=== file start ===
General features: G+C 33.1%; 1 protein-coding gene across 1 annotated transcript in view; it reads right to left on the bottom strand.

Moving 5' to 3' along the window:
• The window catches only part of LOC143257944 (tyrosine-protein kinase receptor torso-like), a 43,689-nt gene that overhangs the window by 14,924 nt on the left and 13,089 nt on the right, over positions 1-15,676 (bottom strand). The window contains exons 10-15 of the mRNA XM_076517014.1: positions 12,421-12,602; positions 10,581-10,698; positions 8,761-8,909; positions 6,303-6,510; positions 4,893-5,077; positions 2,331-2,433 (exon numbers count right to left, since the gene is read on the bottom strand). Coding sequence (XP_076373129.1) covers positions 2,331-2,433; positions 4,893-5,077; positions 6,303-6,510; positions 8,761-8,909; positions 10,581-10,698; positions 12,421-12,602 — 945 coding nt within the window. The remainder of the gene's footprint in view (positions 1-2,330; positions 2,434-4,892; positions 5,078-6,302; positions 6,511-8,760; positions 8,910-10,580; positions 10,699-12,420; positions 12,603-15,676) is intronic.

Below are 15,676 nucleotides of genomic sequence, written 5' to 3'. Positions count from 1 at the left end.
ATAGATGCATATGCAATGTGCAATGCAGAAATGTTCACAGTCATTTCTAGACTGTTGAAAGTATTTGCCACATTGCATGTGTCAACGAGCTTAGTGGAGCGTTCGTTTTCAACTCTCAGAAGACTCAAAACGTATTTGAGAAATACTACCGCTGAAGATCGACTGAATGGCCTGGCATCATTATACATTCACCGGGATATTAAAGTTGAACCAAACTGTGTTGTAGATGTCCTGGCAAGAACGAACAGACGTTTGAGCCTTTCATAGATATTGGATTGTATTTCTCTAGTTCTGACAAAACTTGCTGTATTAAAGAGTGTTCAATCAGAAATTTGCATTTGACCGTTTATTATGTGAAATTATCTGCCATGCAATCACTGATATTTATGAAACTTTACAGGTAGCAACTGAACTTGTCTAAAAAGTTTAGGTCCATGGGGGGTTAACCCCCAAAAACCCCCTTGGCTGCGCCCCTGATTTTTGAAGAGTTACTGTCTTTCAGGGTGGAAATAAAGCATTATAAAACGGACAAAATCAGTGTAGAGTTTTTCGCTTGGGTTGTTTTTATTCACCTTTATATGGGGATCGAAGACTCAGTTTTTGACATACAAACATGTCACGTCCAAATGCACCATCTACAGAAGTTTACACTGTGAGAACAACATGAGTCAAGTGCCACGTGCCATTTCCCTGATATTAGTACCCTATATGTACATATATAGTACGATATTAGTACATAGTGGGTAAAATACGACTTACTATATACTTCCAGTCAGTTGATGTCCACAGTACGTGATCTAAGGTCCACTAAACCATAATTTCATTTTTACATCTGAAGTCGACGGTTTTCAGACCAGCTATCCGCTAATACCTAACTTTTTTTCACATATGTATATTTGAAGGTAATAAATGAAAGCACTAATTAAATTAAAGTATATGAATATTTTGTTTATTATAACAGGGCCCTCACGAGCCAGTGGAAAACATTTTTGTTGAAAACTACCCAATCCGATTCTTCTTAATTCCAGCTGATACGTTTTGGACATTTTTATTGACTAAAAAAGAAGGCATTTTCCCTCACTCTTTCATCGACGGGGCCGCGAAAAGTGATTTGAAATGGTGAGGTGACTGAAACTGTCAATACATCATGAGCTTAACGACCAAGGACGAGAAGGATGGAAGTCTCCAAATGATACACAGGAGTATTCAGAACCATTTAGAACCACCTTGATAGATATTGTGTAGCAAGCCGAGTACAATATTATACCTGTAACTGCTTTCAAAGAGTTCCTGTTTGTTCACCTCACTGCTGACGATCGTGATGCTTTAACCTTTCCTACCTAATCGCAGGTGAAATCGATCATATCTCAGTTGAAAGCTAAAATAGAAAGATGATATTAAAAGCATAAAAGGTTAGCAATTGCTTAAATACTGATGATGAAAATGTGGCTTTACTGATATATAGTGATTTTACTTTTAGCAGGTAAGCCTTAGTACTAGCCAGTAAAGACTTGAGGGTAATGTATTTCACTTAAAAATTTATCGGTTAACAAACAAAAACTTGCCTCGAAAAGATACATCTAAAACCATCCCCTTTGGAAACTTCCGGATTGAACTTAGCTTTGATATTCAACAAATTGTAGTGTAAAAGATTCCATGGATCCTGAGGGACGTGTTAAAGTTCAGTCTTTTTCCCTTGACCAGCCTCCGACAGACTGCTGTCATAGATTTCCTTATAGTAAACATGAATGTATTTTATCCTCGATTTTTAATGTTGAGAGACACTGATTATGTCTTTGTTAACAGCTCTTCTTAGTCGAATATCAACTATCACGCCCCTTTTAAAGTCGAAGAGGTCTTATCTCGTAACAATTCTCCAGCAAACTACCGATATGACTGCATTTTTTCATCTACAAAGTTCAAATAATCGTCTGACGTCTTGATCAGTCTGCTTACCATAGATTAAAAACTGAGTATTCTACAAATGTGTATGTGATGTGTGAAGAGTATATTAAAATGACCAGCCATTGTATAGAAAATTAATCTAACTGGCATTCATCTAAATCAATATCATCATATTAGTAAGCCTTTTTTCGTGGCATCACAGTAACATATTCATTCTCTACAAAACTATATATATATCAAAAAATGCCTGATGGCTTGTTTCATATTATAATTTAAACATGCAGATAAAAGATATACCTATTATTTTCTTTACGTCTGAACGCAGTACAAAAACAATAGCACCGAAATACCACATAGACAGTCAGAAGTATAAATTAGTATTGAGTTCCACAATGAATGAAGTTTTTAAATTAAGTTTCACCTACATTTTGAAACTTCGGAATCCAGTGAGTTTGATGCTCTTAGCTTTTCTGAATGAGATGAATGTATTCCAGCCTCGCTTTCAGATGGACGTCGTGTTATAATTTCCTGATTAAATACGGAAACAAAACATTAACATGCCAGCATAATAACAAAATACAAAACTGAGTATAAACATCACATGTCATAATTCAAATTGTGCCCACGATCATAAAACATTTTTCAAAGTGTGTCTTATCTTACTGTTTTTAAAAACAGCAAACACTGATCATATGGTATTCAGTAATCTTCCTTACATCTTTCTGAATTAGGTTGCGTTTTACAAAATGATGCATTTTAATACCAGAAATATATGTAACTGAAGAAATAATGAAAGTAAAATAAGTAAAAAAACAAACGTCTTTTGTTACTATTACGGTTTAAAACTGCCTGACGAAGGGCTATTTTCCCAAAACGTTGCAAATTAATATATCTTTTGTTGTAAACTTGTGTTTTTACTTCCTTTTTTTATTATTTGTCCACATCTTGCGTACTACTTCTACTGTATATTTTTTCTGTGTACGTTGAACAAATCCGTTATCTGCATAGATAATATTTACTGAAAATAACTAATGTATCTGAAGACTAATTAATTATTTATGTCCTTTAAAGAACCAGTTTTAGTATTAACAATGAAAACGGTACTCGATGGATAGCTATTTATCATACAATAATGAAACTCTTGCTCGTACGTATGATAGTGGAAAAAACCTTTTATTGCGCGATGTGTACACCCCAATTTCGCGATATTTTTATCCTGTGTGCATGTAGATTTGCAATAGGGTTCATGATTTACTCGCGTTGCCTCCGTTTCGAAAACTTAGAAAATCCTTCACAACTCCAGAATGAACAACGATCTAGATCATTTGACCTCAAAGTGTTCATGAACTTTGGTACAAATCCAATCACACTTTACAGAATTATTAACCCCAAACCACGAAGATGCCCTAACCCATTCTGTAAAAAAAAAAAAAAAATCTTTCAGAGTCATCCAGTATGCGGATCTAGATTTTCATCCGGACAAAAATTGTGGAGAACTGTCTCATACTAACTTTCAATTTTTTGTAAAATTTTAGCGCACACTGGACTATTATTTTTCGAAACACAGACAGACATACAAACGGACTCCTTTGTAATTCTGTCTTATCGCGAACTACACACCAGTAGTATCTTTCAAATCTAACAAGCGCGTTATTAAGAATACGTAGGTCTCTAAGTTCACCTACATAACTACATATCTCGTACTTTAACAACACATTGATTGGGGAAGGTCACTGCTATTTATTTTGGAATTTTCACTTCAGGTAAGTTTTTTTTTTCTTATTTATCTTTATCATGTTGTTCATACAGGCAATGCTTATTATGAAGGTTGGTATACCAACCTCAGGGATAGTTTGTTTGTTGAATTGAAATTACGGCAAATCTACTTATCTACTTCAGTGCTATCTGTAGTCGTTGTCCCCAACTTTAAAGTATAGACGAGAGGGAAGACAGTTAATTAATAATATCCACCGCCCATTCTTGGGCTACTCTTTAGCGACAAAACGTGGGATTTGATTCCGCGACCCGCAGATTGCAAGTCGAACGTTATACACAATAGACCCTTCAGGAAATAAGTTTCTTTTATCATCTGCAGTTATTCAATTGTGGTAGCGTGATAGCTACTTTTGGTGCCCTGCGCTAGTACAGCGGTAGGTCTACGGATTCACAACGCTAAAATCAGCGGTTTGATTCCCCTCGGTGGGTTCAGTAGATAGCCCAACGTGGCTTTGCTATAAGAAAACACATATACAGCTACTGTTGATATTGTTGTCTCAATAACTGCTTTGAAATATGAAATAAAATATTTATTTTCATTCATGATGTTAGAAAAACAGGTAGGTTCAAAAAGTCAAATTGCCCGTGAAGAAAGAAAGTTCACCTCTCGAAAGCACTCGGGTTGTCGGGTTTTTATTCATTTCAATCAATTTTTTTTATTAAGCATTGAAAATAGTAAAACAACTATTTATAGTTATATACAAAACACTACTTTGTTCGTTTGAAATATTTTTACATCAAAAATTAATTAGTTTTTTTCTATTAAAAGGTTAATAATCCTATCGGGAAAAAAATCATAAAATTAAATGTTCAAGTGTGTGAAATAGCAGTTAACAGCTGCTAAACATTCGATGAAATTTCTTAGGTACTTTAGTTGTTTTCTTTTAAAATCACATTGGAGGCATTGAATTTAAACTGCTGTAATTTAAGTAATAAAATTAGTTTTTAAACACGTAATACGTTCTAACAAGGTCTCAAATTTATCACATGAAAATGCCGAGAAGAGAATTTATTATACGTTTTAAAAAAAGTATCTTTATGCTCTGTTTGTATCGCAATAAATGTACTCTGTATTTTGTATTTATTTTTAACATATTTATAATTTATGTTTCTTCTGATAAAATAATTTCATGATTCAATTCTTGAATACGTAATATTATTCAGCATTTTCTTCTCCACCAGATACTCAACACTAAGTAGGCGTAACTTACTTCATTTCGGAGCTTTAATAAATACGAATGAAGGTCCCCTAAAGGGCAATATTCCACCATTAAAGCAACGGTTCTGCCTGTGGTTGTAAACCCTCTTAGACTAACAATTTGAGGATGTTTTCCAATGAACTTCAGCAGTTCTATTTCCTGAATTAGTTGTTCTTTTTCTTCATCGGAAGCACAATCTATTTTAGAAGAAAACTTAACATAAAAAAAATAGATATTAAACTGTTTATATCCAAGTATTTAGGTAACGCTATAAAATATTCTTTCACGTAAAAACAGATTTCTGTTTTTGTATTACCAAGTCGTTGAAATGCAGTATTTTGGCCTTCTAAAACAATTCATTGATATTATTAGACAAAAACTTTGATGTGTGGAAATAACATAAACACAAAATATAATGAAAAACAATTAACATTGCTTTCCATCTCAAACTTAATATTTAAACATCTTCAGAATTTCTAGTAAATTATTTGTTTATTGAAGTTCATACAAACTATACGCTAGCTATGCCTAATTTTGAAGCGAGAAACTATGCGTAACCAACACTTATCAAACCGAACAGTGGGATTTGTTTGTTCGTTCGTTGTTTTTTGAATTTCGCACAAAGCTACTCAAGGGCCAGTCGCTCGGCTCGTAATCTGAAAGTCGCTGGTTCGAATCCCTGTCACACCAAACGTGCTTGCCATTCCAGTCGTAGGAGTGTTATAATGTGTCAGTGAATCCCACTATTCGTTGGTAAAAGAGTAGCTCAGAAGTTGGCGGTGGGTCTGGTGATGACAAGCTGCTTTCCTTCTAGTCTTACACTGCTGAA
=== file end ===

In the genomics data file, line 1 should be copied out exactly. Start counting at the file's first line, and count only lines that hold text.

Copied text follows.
General features: G+C 33.1%; 1 protein-coding gene across 1 annotated transcript in view; it reads right to left on the bottom strand.